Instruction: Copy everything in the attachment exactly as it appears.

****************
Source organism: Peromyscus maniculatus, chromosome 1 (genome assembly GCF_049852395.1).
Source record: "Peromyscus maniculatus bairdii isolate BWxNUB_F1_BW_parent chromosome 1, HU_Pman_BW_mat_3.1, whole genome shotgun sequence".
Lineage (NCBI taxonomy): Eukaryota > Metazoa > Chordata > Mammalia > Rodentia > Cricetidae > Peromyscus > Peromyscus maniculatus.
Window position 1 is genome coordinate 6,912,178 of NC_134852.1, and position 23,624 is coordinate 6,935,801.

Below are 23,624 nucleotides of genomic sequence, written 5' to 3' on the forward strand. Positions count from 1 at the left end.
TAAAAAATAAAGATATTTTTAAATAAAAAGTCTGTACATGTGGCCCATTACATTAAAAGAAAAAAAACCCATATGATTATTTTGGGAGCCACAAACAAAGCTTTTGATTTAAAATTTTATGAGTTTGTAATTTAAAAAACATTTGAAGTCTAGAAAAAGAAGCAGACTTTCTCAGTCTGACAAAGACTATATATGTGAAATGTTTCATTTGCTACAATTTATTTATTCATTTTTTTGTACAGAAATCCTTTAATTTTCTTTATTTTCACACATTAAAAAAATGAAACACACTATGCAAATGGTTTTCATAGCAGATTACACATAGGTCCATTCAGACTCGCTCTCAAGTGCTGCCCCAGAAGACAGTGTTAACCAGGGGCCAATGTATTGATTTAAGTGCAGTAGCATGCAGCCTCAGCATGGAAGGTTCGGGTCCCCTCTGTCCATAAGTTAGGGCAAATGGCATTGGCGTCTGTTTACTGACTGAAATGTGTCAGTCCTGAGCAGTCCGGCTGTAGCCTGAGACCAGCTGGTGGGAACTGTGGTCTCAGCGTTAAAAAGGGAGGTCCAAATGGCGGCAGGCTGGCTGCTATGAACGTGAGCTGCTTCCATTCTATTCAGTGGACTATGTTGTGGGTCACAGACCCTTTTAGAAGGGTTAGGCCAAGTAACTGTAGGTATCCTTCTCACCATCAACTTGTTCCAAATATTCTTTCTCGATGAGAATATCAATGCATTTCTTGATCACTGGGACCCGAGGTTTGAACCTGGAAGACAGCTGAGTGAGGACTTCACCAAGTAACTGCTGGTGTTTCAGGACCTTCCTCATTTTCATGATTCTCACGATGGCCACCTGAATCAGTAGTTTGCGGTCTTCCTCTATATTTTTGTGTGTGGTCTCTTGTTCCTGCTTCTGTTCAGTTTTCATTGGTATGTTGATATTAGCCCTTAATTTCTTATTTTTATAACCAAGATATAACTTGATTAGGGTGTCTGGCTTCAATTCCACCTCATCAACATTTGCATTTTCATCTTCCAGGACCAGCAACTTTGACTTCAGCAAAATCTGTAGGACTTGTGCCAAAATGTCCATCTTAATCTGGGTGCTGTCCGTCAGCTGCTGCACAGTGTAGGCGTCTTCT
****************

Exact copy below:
Source organism: Peromyscus maniculatus, chromosome 1 (genome assembly GCF_049852395.1).
Source record: "Peromyscus maniculatus bairdii isolate BWxNUB_F1_BW_parent chromosome 1, HU_Pman_BW_mat_3.1, whole genome shotgun sequence".
Lineage (NCBI taxonomy): Eukaryota > Metazoa > Chordata > Mammalia > Rodentia > Cricetidae > Peromyscus > Peromyscus maniculatus.
Window position 1 is genome coordinate 6,912,178 of NC_134852.1, and position 23,624 is coordinate 6,935,801.

Below are 23,624 nucleotides of genomic sequence, written 5' to 3' on the forward strand. Positions count from 1 at the left end.
TAAAAAATAAAGATATTTTTAAATAAAAAGTCTGTACATGTGGCCCATTACATTAAAAGAAAAAAAACCCATATGATTATTTTGGGAGCCACAAACAAAGCTTTTGATTTAAAATTTTATGAGTTTGTAATTTAAAAAACATTTGAAGTCTAGAAAAAGAAGCAGACTTTCTCAGTCTGACAAAGACTATATATGTGAAATGTTTCATTTGCTACAATTTATTTATTCATTTTTTTGTACAGAAATCCTTTAATTTTCTTTATTTTCACACATTAAAAAAATGAAACACACTATGCAAATGGTTTTCATAGCAGATTACACATAGGTCCATTCAGACTCGCTCTCAAGTGCTGCCCCAGAAGACAGTGTTAACCAGGGGCCAATGTATTGATTTAAGTGCAGTAGCATGCAGCCTCAGCATGGAAGGTTCGGGTCCCCTCTGTCCATAAGTTAGGGCAAATGGCATTGGCGTCTGTTTACTGACTGAAATGTGTCAGTCCTGAGCAGTCCGGCTGTAGCCTGAGACCAGCTGGTGGGAACTGTGGTCTCAGCGTTAAAAAGGGAGGTCCAAATGGCGGCAGGCTGGCTGCTATGAACGTGAGCTGCTTCCATTCTATTCAGTGGACTATGTTGTGGGTCACAGACCCTTTTAGAAGGGTTAGGCCAAGTAACTGTAGGTATCCTTCTCACCATCAACTTGTTCCAAATATTCTTTCTCGATGAGAATATCAATGCATTTCTTGATCACTGGGACCCGAGGTTTGAACCTGGAAGACAGCTGAGTGAGGACTTCACCAAGTAACTGCTGGTGTTTCAGGACCTTCCTCATTTTCATGATTCTCACGATGGCCACCTGAATCAGTAGTTTGCGGTCTTCCTCTATATTTTTGTGTGTGGTCTCTTGTTCCTGCTTCTGTTCAGTTTTCATTGGTATGTTGATATTAGCCCTTAATTTCTTATTTTTATAACCAAGATATAACTTGATTAGGGTGTCTGGCTTCAATTCCACCTCATCAACATTTGCATTTTCATCTTCCAGGACCAGCAACTTTGACTTCAGCAAAATCTGTAGGACTTGTGCCAAAATGTCCATCTTAATCTGGGTGCTGTCCGTCAGCTGCTGCACAGTGTAGGCGTCTTCT